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Author:Dynan, Karen E. 

Working Paper
Does stock market wealth matter for consumption?

This paper explores the household behavior that underlies the link between wealth and consumption at the aggregate level. One possibility is that changes in wealth directly cause changes in consumption through their effect on households' contemporaneous budget sets; another possibility is that they merely predict changes in consumption because they signal changes in future income. Based on analysis of household-level data from the Consumer Expenditure Survey, we find that direct wealth effects begin to show up relatively quickly and continue to boost consumption growth for a number of ...
Finance and Economics Discussion Series , Paper 2001-23

Newsletter
Helping Homeowners During the Covid-19 Pandemic: Lessons from the Great Recession

The Covid-19 public health crisis has sharply reduced the earnings of millions of U.S. households, following the severe curtailment of economic activity needed to contain the spread of the virus. Meanwhile, households continue to confront their ongoing financial obligations. The ability of households to manage these obligations has important consequences for the speed at which the U.S. economy can recover from the current crisis. Households that are wiped out financially in the coming months will not be in a position to strongly resume spending once the virus containment issues have passed. ...
Chicago Fed Letter , Issue 443 , Pages 9

Working Paper
Designing loan modifications to address the mortgage crisis and the making home affordable program

Delinquencies on residential mortgages and home foreclosures have risen dramatically in the past couple of years. The mortgage losses triggered a broad-based financial crisis and severe recession, which, in turn, exacerbated the initial financial distress faced by homeowners. Although servicers increased their loss mitigation efforts as defaults began to mount, foreclosures continued to occur in cases where both the borrower and investor would be better off if such an outcome were avoided. The U.S. government has engaged in a number of initiatives to reduce such foreclosures. This paper ...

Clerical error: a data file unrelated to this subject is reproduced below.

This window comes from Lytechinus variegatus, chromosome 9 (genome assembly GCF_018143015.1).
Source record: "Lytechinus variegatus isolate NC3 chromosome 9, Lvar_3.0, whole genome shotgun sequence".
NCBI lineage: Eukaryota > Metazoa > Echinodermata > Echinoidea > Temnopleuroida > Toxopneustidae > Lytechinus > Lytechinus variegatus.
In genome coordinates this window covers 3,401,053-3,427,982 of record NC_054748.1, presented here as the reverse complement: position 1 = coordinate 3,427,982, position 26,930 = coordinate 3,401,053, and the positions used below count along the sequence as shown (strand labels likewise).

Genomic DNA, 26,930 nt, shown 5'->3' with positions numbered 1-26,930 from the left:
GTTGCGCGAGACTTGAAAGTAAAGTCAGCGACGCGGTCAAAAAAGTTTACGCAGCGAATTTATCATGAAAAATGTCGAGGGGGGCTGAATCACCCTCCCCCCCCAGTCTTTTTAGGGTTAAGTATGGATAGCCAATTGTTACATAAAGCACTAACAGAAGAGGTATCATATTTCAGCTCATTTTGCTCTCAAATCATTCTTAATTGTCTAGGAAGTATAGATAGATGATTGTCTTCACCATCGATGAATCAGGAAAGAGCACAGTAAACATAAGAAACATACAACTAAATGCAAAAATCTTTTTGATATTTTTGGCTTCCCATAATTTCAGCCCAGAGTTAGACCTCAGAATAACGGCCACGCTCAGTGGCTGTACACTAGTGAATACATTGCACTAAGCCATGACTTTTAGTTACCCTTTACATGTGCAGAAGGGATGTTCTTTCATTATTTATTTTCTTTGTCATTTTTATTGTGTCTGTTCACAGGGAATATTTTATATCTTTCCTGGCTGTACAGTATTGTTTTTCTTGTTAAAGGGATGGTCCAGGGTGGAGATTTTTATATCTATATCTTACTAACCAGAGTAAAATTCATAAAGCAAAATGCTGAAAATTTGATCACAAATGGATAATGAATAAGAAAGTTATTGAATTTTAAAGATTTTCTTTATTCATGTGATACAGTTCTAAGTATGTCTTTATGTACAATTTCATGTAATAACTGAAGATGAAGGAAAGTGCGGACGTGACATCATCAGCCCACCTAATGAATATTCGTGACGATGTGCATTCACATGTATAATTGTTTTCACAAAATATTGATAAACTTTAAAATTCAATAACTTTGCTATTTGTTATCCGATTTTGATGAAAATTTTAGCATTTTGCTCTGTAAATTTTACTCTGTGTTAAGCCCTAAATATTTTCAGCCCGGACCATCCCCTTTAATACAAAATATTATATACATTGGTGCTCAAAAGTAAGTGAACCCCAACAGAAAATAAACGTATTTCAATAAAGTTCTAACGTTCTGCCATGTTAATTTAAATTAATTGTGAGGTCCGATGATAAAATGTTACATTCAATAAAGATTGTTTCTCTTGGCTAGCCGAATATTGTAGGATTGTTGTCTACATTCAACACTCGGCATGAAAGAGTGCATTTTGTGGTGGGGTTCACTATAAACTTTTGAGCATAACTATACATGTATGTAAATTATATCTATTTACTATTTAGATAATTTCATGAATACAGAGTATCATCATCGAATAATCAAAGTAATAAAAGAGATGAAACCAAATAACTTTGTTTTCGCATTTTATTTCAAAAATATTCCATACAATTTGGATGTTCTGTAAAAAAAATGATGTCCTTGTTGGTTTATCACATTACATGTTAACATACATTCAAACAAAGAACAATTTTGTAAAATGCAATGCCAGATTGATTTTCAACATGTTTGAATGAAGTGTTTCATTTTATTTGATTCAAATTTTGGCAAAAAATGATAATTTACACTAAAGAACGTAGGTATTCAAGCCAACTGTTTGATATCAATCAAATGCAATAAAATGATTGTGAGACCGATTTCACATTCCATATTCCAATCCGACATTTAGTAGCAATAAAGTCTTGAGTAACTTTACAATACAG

Finance and Economics Discussion Series , Paper 2009-43

Working Paper
The incentives of mortgage servicers: myths and realities

As foreclosure initiations have soared over the past couple of years, many have questioned whether mortgage servicers have the right incentives to work out troubled subprime mortgages so that borrowers can avoid foreclosure and remain in their homes. Some critics claim that because servicers, unlike investors, do not bear the losses associated with foreclosure, they have little incentive to modify troubled loans by reducing interest rates or principal, or by extending the term. Our analysis suggests that while servicers have substantially improved borrower outreach and increased loss ...
Finance and Economics Discussion Series , Paper 2008-46

Conference Paper
Financial innovation and the Great Moderation: what do household data say?

Aggressive deregulation of the household debt market in the early 1980s triggered innovations that greatly reduced the required home equity of U.S. households, allowing them to cash-out a large part of accumulated equity. In 1982, home equity equaled 71 percent of GDP; so this generated a borrowing shock of huge macroeconomic proportions. The combination of increasing household debt from 43 to 56 percent of GDP with high interest rates during the 1982-1990 period is consistent with such a shock to households? demand for funds. This paper uses a quantitative general equilibrium model of ...